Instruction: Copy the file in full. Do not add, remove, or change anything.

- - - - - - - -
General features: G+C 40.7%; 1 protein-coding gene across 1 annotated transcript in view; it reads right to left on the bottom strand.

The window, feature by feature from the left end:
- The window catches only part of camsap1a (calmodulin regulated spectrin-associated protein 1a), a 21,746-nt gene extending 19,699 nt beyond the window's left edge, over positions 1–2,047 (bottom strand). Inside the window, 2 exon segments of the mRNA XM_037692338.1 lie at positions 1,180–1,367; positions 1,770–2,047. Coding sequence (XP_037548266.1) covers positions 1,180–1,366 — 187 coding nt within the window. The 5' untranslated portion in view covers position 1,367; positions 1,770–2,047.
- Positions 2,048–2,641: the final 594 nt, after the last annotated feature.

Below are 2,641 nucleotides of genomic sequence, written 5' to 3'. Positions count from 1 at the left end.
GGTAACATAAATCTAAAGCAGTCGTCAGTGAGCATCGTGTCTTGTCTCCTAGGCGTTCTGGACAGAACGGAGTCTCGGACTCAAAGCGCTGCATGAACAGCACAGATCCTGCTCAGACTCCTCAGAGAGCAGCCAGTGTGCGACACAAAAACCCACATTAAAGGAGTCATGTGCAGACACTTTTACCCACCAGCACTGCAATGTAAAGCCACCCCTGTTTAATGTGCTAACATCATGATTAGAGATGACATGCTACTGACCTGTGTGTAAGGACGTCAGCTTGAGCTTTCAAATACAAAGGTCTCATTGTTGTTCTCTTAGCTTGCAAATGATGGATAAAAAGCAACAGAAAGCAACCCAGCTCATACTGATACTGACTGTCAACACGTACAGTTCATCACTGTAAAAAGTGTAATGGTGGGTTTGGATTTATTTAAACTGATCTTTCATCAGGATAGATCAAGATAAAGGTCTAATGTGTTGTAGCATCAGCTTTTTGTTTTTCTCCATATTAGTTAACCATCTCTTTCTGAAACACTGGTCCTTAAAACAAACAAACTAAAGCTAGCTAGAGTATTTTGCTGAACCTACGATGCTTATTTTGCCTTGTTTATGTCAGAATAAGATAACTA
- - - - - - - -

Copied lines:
General features: G+C 40.7%; 1 protein-coding gene across 1 annotated transcript in view; it reads right to left on the bottom strand.

The window, feature by feature from the left end:
- The window catches only part of camsap1a (calmodulin regulated spectrin-associated protein 1a), a 21,746-nt gene extending 19,699 nt beyond the window's left edge, over positions 1–2,047 (bottom strand). Inside the window, 2 exon segments of the mRNA XM_037692338.1 lie at positions 1,180–1,367; positions 1,770–2,047. Coding sequence (XP_037548266.1) covers positions 1,180–1,366 — 187 coding nt within the window. The 5' untranslated portion in view covers position 1,367; positions 1,770–2,047.
- Positions 2,048–2,641: the final 594 nt, after the last annotated feature.

Below are 2,641 nucleotides of genomic sequence, written 5' to 3'. Positions count from 1 at the left end.
GGTAACATAAATCTAAAGCAGTCGTCAGTGAGCATCGTGTCTTGTCTCCTAGGCGTTCTGGACAGAACGGAGTCTCGGACTCAAAGCGCTGCATGAACAGCACAGATCCTGCTCAGACTCCTCAGAGAGCAGCCAGTGTGCGACACAAAAACCCACATTAAAGGAGTCATGTGCAGACACTTTTACCCACCAGCACTGCAATGTAAAGCCACCCCTGTTTAATGTGCTAACATCATGATTAGAGATGACATGCTACTGACCTGTGTGTAAGGACGTCAGCTTGAGCTTTCAAATACAAAGGTCTCATTGTTGTTCTCTTAGCTTGCAAATGATGGATAAAAAGCAACAGAAAGCAACCCAGCTCATACTGATACTGACTGTCAACACGTACAGTTCATCACTGTAAAAAGTGTAATGGTGGGTTTGGATTTATTTAAACTGATCTTTCATCAGGATAGATCAAGATAAAGGTCTAATGTGTTGTAGCATCAGCTTTTTGTTTTTCTCCATATTAGTTAACCATCTCTTTCTGAAACACTGGTCCTTAAAACAAACAAACTAAAGCTAGCTAGAGTATTTTGCTGAACCTACGATGCTTATTTTGCCTTGTTTATGTCAGAATAAGATAACTA